Shadow Economy, Competitiveness, Relations with the EU and Russia – Digest Of Belarusian Analytics
The new report on human rights in Belarus – the Human Rights Centre Viasna has released its monthly monitoring.
Friedrich Ebert Foundation (FES) presented four scenarios of development of relations between the EU, Russia and their common neighbours. Where is the place for Belarus?
The shadow economy in Belarus – the new research by BISS studies the public perception of the shadow economy and assesses the involvement of Belarusians in it.
Public Lectures and Conferences
Bruce Bucknell: Belarusian language may be the solution to the “Russian World” problem in Belarus – The British Ambassador delivered a public speech on the national identity within the frames of the Flying University project Urbi et Orbi. The lecture was held on 20 November and attracted about two hundred people. The video version is available
Four Scenarios of Development of Relations Between the EU and Russia: Where is the Place for Belarus? – On 25 November in Minsk, Friedrich Ebert Foundation (FES) presented four scenarios of development of relations between the EU, Russia and their common neighbours. The scenarios are built on the metaphor of the house. The first scenario describes the situation of overlapping interests but different values and is presented in the form of a block of flats. The second one contains common interests and values and, accordingly, is presented as a common house for a large family.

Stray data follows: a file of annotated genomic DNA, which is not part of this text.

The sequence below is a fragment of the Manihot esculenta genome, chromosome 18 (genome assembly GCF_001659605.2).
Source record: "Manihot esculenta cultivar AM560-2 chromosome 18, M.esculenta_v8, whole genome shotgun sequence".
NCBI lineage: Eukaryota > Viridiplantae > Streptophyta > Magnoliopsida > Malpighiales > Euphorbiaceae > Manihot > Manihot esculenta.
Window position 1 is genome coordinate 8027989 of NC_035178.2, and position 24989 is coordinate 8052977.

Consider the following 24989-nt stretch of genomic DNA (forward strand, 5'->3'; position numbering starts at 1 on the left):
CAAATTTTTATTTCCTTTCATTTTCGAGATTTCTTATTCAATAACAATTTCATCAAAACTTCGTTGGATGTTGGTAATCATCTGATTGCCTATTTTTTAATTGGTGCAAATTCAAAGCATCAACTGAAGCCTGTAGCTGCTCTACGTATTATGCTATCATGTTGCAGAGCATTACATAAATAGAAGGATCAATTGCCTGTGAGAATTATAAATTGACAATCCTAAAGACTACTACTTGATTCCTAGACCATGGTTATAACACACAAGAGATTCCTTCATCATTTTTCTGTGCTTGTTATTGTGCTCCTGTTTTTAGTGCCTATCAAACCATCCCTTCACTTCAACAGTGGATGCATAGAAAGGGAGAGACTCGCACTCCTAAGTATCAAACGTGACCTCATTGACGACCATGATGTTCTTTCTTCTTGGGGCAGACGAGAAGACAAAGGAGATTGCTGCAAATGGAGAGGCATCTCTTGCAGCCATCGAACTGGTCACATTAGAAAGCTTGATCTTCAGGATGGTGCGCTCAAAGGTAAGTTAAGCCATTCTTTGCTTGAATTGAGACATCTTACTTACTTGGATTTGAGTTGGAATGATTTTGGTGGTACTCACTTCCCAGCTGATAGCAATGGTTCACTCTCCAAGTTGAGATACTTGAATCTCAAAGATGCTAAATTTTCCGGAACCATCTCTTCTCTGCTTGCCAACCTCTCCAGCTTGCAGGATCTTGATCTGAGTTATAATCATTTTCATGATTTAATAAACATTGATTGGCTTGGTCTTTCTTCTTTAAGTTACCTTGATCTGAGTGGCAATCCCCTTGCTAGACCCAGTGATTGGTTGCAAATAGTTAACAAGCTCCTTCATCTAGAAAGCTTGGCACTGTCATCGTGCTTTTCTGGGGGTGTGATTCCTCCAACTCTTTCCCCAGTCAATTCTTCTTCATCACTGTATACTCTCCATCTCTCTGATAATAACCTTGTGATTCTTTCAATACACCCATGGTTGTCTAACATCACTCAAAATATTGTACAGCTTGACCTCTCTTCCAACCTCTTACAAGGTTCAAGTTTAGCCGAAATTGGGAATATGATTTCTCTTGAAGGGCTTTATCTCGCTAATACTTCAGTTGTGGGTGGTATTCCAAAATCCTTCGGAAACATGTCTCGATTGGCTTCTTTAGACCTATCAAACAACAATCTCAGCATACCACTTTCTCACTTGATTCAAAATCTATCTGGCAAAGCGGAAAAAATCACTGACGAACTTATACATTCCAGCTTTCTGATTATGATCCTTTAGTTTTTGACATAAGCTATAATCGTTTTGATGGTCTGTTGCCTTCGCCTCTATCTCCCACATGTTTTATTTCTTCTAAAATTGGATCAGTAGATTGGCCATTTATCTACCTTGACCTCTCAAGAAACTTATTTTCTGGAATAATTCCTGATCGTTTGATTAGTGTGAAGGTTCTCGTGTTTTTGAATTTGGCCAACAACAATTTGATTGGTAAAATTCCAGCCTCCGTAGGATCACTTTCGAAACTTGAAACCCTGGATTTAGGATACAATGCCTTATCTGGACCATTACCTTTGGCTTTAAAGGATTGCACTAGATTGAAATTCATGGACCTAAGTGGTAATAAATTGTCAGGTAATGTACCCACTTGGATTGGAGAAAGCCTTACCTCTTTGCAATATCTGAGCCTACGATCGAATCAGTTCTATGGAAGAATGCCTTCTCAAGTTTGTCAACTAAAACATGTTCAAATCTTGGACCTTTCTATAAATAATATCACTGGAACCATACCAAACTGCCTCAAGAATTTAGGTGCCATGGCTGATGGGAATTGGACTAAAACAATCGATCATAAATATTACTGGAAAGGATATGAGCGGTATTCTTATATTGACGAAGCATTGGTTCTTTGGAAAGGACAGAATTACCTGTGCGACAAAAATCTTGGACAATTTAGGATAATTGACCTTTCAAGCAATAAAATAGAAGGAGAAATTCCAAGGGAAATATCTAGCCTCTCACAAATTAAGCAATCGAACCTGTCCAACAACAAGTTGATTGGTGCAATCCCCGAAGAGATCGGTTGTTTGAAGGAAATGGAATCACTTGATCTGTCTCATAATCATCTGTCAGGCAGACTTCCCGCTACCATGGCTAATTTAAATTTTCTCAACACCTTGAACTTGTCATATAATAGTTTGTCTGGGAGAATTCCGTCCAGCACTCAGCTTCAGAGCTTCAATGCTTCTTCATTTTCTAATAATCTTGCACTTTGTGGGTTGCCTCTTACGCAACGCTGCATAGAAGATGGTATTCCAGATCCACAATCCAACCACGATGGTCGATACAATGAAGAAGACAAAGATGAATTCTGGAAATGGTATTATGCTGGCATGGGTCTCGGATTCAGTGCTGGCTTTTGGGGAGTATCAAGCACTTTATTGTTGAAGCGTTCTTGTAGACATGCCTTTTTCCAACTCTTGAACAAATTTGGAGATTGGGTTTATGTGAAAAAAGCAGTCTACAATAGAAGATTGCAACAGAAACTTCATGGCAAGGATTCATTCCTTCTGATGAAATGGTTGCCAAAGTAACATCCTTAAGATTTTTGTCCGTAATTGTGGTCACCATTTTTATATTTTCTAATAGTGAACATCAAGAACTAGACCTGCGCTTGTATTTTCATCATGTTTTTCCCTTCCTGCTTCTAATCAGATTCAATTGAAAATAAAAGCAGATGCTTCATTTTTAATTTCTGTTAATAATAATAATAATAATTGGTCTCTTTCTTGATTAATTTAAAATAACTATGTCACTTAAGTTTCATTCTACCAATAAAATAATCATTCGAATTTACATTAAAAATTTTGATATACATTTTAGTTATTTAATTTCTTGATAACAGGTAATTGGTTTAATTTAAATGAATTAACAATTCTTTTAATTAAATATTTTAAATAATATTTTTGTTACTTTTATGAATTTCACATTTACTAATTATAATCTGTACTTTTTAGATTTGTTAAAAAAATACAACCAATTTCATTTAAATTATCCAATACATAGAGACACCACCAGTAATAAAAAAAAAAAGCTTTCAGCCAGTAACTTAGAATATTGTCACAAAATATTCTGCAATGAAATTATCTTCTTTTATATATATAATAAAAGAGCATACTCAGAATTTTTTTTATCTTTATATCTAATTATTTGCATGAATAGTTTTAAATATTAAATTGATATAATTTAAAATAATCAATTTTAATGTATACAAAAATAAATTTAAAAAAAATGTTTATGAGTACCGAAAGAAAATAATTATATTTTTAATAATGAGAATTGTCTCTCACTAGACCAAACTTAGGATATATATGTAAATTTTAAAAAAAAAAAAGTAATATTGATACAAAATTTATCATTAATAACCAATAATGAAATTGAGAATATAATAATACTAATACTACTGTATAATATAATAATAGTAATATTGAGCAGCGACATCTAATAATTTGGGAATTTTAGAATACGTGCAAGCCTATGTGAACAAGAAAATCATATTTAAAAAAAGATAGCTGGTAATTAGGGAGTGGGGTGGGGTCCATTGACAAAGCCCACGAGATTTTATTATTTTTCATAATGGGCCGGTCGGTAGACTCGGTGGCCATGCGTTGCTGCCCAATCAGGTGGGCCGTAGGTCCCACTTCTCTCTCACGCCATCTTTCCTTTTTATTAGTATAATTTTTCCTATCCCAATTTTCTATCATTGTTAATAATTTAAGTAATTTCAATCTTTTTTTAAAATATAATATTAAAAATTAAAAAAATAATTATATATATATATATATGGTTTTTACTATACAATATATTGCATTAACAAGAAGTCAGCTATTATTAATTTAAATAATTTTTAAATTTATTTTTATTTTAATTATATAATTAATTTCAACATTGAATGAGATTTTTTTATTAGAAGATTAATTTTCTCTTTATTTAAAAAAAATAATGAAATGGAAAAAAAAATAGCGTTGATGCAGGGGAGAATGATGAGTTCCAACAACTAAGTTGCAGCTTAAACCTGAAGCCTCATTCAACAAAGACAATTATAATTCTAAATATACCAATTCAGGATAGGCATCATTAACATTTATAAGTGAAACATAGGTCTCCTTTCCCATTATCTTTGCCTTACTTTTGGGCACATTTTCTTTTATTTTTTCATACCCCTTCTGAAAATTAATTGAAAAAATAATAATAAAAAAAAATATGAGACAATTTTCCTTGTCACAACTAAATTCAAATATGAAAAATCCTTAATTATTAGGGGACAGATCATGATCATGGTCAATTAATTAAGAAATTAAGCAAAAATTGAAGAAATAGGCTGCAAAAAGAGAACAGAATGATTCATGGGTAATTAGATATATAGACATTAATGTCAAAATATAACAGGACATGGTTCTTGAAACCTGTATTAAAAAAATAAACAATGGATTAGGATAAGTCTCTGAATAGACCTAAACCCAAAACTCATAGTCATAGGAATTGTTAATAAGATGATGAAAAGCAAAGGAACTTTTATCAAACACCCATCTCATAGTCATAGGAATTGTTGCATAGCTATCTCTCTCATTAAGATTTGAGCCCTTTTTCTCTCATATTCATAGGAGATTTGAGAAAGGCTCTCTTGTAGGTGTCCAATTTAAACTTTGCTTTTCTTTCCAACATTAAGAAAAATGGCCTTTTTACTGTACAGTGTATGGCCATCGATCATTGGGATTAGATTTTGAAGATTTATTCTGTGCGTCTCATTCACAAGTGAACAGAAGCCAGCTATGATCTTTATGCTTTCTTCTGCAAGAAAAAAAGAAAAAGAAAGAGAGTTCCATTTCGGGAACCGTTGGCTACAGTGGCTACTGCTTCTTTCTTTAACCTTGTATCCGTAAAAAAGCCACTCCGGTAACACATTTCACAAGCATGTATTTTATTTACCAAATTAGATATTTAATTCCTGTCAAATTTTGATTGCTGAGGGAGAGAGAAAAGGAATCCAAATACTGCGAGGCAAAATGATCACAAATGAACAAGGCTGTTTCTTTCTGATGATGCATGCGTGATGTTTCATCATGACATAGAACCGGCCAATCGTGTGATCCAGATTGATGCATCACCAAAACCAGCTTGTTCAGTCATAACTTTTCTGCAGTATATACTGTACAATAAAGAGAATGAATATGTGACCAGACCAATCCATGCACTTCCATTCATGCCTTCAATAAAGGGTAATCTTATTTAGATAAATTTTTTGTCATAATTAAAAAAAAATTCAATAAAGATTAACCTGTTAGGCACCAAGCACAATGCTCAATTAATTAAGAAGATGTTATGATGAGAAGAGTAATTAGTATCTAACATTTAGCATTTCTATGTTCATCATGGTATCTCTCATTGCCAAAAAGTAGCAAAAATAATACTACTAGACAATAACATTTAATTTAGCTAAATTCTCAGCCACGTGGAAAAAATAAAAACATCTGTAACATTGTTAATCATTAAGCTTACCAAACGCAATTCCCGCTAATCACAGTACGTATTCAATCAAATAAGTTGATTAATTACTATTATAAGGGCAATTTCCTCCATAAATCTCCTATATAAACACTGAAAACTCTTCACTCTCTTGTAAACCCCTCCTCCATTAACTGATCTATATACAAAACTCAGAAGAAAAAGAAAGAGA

Criticising the State Isn’t Enough; We should Change the Discourse of Situation Perception – The real resistance is the production of one’s own civilization product, not just a criticism of the authorities on the part of the regime fighters, who are frozen in time. This is one of the findings of the conference “Political techniques in modern authoritarian regimes as a challenge to transformation” that took place on 27 November in Minsk. The organisers are the Centre for European Transformation with the support of the International Consortium EuroBelarus, and Heinrich Boell Foundation.